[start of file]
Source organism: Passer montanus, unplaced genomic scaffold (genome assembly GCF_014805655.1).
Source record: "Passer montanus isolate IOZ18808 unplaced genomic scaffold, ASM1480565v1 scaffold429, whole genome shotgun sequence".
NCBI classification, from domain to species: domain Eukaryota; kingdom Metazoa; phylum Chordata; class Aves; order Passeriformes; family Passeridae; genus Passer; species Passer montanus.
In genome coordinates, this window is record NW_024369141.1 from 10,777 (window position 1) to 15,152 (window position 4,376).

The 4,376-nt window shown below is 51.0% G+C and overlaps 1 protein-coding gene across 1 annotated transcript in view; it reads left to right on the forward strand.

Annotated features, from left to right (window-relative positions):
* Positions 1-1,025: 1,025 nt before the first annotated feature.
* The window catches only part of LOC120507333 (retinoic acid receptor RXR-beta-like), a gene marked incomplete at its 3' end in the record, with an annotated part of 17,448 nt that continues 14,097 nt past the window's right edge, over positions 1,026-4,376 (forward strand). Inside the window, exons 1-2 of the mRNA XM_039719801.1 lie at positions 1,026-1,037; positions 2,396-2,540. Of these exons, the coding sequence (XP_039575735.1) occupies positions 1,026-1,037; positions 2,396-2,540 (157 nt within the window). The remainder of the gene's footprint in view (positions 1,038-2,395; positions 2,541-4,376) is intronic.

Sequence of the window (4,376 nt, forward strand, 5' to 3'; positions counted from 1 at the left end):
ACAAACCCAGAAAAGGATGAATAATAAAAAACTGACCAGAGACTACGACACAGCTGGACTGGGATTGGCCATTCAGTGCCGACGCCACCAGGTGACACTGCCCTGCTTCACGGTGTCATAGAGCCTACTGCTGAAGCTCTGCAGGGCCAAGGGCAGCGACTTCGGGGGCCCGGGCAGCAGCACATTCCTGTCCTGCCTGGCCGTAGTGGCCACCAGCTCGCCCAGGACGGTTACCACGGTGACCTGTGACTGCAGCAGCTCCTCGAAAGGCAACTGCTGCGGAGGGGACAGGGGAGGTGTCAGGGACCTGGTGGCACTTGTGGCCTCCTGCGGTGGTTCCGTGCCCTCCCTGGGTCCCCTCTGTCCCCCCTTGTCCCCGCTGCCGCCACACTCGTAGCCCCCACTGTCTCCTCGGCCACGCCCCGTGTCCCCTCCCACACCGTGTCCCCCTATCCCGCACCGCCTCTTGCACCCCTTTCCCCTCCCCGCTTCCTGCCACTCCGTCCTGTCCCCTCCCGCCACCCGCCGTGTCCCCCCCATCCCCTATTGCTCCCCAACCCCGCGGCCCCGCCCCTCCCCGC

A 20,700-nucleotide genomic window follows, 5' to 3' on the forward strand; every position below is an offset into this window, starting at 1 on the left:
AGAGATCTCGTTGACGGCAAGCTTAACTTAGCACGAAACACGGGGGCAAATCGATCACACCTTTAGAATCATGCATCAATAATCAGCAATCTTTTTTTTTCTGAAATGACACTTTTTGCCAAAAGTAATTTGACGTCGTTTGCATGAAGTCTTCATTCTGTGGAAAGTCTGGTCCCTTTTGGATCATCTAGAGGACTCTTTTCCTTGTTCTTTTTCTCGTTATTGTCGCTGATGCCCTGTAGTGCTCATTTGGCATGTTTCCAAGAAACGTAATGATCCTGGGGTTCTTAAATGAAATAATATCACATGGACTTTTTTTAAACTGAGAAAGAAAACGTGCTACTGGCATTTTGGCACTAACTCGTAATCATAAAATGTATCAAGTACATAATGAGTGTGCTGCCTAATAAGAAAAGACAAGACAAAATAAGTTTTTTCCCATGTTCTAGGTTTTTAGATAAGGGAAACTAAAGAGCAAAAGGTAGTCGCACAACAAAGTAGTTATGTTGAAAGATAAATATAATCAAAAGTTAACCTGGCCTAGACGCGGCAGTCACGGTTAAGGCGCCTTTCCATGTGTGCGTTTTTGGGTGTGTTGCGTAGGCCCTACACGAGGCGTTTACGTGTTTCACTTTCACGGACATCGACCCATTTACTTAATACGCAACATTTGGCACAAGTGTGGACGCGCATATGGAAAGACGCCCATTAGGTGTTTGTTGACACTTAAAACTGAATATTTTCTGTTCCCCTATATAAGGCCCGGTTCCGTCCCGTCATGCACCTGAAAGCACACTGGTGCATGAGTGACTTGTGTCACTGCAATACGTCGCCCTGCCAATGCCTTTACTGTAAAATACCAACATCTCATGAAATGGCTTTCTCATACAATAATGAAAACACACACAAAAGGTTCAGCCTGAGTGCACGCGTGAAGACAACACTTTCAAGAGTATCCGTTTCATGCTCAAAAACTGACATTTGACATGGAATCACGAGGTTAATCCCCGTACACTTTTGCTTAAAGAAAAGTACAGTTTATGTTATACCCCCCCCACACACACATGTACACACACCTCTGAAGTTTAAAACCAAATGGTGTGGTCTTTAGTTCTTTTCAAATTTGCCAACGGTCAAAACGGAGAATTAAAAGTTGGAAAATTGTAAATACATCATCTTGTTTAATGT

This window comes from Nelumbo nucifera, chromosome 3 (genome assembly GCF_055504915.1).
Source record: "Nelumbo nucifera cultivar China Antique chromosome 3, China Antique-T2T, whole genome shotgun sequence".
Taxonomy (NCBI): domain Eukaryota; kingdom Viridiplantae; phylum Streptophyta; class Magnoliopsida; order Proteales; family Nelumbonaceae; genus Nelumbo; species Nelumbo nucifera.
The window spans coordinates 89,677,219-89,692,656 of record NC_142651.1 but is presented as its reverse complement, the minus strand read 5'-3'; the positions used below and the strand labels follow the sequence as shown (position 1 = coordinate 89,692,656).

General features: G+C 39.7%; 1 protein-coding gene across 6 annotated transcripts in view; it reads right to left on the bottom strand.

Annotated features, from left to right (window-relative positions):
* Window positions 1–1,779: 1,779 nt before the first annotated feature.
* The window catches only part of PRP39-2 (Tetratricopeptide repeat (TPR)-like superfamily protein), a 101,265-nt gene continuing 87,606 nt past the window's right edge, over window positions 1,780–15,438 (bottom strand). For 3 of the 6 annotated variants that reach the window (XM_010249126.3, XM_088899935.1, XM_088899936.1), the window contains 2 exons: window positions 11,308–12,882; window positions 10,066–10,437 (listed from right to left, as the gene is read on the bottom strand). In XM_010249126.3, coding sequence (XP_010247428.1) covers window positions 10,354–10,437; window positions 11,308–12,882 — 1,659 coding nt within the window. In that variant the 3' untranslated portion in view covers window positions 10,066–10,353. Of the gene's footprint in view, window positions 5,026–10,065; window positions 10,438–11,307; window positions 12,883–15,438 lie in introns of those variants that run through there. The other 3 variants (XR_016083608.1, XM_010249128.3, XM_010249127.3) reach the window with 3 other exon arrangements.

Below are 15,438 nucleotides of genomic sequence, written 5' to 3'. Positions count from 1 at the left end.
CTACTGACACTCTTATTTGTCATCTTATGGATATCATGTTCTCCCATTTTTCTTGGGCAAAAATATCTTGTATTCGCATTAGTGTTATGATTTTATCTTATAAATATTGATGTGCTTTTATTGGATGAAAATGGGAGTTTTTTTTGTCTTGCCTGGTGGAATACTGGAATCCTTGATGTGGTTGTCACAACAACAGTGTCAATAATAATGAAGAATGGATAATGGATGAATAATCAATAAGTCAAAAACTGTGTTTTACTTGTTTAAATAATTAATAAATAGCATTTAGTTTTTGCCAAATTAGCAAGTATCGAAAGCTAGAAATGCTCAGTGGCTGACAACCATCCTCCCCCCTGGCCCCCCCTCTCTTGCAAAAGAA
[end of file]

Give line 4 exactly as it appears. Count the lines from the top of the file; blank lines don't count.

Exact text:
In genome coordinates, this window is record NW_024369141.1 from 10,777 (window position 1) to 15,152 (window position 4,376).